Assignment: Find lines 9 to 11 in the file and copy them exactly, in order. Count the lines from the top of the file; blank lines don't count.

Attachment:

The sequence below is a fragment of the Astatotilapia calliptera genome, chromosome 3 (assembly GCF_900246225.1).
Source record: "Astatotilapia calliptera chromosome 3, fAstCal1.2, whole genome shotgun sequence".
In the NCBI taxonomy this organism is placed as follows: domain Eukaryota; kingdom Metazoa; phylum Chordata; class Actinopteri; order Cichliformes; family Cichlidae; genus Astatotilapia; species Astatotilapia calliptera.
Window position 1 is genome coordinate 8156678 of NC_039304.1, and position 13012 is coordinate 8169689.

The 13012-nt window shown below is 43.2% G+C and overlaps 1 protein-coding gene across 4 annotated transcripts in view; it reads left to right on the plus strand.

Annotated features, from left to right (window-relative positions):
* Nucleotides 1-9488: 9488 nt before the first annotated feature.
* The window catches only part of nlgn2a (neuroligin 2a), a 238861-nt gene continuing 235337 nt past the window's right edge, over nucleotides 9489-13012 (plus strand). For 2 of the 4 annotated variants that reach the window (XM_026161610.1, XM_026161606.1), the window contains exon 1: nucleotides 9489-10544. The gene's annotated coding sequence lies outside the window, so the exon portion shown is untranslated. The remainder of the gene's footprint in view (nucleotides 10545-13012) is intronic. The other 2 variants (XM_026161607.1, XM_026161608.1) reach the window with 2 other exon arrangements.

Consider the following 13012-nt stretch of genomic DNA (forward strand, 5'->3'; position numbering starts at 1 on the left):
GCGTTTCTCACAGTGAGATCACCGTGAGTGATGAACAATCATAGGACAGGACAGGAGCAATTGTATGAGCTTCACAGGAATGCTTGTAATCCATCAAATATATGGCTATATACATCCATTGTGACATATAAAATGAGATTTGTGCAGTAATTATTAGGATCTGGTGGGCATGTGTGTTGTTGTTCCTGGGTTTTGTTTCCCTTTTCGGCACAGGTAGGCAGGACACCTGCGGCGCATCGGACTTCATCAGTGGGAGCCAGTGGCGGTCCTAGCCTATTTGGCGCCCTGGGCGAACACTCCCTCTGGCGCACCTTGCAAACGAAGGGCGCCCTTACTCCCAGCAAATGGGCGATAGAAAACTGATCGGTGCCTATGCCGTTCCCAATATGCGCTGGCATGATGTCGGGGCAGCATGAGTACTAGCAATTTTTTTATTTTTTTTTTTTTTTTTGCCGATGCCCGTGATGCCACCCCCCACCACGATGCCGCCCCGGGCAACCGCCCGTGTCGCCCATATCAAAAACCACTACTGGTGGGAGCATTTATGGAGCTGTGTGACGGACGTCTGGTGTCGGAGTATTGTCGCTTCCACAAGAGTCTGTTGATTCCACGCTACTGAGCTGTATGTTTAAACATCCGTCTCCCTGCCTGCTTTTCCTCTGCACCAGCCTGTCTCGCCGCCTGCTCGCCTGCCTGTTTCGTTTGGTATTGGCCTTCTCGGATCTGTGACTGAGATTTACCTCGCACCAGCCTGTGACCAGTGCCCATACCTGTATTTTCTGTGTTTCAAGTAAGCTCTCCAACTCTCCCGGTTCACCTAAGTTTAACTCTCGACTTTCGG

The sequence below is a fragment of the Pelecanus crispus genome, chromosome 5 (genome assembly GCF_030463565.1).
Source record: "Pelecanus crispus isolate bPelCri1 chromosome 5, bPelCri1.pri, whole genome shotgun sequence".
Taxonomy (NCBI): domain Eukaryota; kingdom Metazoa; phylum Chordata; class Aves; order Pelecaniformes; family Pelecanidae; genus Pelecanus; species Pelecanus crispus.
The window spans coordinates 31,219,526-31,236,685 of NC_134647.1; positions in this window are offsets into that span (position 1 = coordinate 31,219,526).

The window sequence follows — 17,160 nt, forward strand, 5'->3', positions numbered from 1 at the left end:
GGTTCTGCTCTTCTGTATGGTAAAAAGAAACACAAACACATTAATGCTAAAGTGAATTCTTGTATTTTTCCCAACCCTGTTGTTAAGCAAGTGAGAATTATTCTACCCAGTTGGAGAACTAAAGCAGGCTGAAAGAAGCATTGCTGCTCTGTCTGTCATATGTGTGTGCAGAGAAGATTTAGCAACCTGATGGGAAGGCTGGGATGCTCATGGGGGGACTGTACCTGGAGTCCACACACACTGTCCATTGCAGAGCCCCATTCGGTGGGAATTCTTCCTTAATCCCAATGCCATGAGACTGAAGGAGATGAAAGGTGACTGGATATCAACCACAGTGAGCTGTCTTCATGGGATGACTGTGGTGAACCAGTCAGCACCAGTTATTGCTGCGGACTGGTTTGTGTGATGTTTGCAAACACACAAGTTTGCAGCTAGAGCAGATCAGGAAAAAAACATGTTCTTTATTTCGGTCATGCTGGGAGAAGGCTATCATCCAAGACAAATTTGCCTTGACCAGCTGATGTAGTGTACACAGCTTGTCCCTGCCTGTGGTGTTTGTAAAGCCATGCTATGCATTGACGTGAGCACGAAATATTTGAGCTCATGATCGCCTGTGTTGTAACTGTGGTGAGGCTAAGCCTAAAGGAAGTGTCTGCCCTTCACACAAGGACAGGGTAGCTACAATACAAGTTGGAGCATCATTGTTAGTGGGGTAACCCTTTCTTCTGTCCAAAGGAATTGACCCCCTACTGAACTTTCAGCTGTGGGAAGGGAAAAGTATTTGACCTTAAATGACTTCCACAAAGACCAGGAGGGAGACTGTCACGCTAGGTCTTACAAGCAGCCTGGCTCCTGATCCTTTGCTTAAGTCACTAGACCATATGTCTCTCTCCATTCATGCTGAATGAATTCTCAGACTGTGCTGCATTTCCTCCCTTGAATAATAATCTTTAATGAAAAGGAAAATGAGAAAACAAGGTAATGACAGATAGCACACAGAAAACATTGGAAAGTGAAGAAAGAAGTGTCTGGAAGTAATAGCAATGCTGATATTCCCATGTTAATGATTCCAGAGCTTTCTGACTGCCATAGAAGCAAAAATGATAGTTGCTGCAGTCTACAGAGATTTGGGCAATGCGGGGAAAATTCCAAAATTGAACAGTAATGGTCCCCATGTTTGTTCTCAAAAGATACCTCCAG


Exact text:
Consider the following 13012-nt stretch of genomic DNA (forward strand, 5'->3'; position numbering starts at 1 on the left):
GCGTTTCTCACAGTGAGATCACCGTGAGTGATGAACAATCATAGGACAGGACAGGAGCAATTGTATGAGCTTCACAGGAATGCTTGTAATCCATCAAATATATGGCTATATACATCCATTGTGACATATAAAATGAGATTTGTGCAGTAATTATTAGGATCTGGTGGGCATGTGTGTTGTTGTTCCTGGGTTTTGTTTCCCTTTTCGGCACAGGTAGGCAGGACACCTGCGGCGCATCGGACTTCATCAGTGGGAGCCAGTGGCGGTCCTAGCCTATTTGGCGCCCTGGGCGAACACTCCCTCTGGCGCACCTTGCAAACGAAGGGCGCCCTTACTCCCAGCAAATGGGCGATAGAAAACTGATCGGTGCCTATGCCGTTCCCAATATGCGCTGGCATGATGTCGGGGCAGCATGAGTACTAGCAATTTTTTTATTTTTTTTTTTTTTTTTGCCGATGCCCGTGATGCCACCCCCCACCACGATGCCGCCCCGGGCAACCGCCCGTGTCGCCCATATCAAAAACCACTACTGGTGGGAGCATTTATGGAGCTGTGTGACGGACGTCTGGTGTCGGAGTATTGTCGCTTCCACAAGAGTCTGTTGATTCCACGCTACTGAGCTGTATGTTTAAACATCCGTCTCCCTGCCTGCTTTTCCTCTGCACCAGCCTGTCTCGCCGCCTGCTCGCCTGCCTGTTTCGTTTGGTATTGGCCTTCTCGGATCTGTGACTGAGATTTACCTCGCACCAGCCTGTGACCAGTGCCCATACCTGTATTTTCTGTGTTTCAAGTAAGCTCTCCAACTCTCCCGGTTCACCTAAGTTTAACTCTCGACTTTCGG

The sequence below is a fragment of the Pelecanus crispus genome, chromosome 5 (genome assembly GCF_030463565.1).